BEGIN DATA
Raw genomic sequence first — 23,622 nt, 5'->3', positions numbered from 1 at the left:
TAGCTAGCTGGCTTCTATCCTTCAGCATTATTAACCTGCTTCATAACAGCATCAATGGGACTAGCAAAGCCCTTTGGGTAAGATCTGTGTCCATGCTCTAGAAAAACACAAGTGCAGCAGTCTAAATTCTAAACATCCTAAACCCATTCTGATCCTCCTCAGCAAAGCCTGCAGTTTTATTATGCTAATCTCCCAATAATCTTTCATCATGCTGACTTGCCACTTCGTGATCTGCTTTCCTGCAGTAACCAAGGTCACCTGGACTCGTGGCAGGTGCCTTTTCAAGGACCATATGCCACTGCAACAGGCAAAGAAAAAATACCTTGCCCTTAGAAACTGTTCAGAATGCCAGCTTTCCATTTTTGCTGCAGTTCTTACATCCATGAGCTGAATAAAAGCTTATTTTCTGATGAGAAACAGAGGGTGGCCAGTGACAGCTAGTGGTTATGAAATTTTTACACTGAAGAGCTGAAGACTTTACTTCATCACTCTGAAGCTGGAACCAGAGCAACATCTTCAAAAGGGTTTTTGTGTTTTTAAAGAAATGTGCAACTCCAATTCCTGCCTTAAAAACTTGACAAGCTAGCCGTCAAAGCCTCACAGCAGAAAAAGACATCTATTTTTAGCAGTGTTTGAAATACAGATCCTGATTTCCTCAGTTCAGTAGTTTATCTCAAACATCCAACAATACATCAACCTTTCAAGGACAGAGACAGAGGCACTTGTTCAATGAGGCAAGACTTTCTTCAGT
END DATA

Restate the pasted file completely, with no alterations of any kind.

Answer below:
Raw genomic sequence first — 23,622 nt, 5'->3', positions numbered from 1 at the left:
TAGCTAGCTGGCTTCTATCCTTCAGCATTATTAACCTGCTTCATAACAGCATCAATGGGACTAGCAAAGCCCTTTGGGTAAGATCTGTGTCCATGCTCTAGAAAAACACAAGTGCAGCAGTCTAAATTCTAAACATCCTAAACCCATTCTGATCCTCCTCAGCAAAGCCTGCAGTTTTATTATGCTAATCTCCCAATAATCTTTCATCATGCTGACTTGCCACTTCGTGATCTGCTTTCCTGCAGTAACCAAGGTCACCTGGACTCGTGGCAGGTGCCTTTTCAAGGACCATATGCCACTGCAACAGGCAAAGAAAAAATACCTTGCCCTTAGAAACTGTTCAGAATGCCAGCTTTCCATTTTTGCTGCAGTTCTTACATCCATGAGCTGAATAAAAGCTTATTTTCTGATGAGAAACAGAGGGTGGCCAGTGACAGCTAGTGGTTATGAAATTTTTACACTGAAGAGCTGAAGACTTTACTTCATCACTCTGAAGCTGGAACCAGAGCAACATCTTCAAAAGGGTTTTTGTGTTTTTAAAGAAATGTGCAACTCCAATTCCTGCCTTAAAAACTTGACAAGCTAGCCGTCAAAGCCTCACAGCAGAAAAAGACATCTATTTTTAGCAGTGTTTGAAATACAGATCCTGATTTCCTCAGTTCAGTAGTTTATCTCAAACATCCAACAATACATCAACCTTTCAAGGACAGAGACAGAGGCACTTGTTCAATGAGGCAAGACTTTCTTCAGT